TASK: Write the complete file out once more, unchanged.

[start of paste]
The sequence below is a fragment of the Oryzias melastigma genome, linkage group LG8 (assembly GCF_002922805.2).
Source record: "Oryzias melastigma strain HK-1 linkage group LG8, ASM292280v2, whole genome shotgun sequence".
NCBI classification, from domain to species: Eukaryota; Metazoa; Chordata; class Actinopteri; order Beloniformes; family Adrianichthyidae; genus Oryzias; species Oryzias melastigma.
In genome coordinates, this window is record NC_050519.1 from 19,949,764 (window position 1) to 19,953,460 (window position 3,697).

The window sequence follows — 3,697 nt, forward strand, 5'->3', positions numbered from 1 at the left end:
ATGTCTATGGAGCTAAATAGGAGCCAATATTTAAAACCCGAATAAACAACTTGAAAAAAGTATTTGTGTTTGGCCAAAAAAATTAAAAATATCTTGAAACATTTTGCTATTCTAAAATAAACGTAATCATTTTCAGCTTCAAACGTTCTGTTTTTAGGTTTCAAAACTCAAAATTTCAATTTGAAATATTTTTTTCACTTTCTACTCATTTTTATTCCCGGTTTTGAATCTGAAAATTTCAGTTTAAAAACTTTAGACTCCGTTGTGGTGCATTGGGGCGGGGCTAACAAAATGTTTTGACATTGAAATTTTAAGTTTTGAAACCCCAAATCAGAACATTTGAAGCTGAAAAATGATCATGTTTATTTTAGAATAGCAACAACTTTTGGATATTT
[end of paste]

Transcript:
The sequence below is a fragment of the Oryzias melastigma genome, linkage group LG8 (assembly GCF_002922805.2).
Source record: "Oryzias melastigma strain HK-1 linkage group LG8, ASM292280v2, whole genome shotgun sequence".
NCBI classification, from domain to species: Eukaryota; Metazoa; Chordata; class Actinopteri; order Beloniformes; family Adrianichthyidae; genus Oryzias; species Oryzias melastigma.
In genome coordinates, this window is record NC_050519.1 from 19,949,764 (window position 1) to 19,953,460 (window position 3,697).

The window sequence follows — 3,697 nt, forward strand, 5'->3', positions numbered from 1 at the left end:
ATGTCTATGGAGCTAAATAGGAGCCAATATTTAAAACCCGAATAAACAACTTGAAAAAAGTATTTGTGTTTGGCCAAAAAAATTAAAAATATCTTGAAACATTTTGCTATTCTAAAATAAACGTAATCATTTTCAGCTTCAAACGTTCTGTTTTTAGGTTTCAAAACTCAAAATTTCAATTTGAAATATTTTTTTCACTTTCTACTCATTTTTATTCCCGGTTTTGAATCTGAAAATTTCAGTTTAAAAACTTTAGACTCCGTTGTGGTGCATTGGGGCGGGGCTAACAAAATGTTTTGACATTGAAATTTTAAGTTTTGAAACCCCAAATCAGAACATTTGAAGCTGAAAAATGATCATGTTTATTTTAGAATAGCAACAACTTTTGGATATTT